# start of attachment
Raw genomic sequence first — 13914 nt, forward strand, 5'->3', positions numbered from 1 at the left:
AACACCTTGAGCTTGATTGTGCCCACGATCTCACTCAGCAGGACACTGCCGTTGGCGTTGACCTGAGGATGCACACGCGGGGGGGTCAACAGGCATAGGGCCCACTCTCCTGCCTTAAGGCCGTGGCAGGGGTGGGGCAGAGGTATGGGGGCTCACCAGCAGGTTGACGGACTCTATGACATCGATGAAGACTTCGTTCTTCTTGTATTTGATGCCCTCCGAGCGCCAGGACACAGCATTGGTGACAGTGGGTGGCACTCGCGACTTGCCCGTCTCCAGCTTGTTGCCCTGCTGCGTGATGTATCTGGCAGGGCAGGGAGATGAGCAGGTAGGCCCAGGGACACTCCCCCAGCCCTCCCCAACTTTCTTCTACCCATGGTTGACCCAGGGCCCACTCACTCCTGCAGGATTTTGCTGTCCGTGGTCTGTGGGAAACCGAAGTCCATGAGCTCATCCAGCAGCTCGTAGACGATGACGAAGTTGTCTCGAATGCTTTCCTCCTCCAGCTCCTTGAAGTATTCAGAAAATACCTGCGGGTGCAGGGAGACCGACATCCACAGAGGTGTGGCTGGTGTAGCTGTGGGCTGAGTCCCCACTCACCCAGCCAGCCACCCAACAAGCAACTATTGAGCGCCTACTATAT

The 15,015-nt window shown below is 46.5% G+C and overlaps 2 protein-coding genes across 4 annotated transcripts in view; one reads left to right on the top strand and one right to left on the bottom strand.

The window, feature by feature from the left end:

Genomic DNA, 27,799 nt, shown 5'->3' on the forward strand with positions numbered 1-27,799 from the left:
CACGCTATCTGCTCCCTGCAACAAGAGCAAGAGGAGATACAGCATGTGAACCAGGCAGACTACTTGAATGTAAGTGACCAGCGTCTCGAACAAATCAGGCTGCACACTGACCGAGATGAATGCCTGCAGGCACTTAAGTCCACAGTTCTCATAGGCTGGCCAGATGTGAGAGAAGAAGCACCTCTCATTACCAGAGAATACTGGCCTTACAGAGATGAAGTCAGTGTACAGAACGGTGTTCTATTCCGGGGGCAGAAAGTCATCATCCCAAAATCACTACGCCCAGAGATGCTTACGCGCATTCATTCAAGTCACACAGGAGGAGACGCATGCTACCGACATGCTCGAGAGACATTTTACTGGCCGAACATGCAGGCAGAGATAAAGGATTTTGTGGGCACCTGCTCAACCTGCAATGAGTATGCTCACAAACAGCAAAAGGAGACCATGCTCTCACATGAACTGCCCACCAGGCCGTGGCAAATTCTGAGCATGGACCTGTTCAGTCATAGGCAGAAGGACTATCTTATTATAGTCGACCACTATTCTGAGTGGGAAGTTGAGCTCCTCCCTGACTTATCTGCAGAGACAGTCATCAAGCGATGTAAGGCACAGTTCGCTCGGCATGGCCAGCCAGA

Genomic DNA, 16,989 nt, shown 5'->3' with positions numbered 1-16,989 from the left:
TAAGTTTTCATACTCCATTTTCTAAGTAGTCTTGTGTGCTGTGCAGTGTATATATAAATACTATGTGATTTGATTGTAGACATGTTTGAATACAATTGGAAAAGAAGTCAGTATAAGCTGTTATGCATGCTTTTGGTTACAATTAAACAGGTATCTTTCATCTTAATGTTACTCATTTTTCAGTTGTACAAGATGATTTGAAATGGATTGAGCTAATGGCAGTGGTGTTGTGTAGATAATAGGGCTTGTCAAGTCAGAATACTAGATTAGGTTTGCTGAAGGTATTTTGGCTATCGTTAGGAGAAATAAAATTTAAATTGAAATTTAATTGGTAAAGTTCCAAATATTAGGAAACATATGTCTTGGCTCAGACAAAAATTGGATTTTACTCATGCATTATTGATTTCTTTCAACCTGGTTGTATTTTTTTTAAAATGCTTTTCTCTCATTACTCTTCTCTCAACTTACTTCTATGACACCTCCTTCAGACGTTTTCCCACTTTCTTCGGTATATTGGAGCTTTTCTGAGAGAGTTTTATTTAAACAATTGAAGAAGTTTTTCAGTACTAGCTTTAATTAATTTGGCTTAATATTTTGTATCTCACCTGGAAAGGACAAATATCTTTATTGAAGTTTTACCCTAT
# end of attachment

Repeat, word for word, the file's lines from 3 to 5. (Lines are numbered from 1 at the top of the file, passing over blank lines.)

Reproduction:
The 15,015-nt window shown below is 46.5% G+C and overlaps 2 protein-coding genes across 4 annotated transcripts in view; one reads left to right on the top strand and one right to left on the bottom strand.

The window, feature by feature from the left end:

Genomic DNA, 27,799 nt, shown 5'->3' on the forward strand with positions numbered 1-27,799 from the left: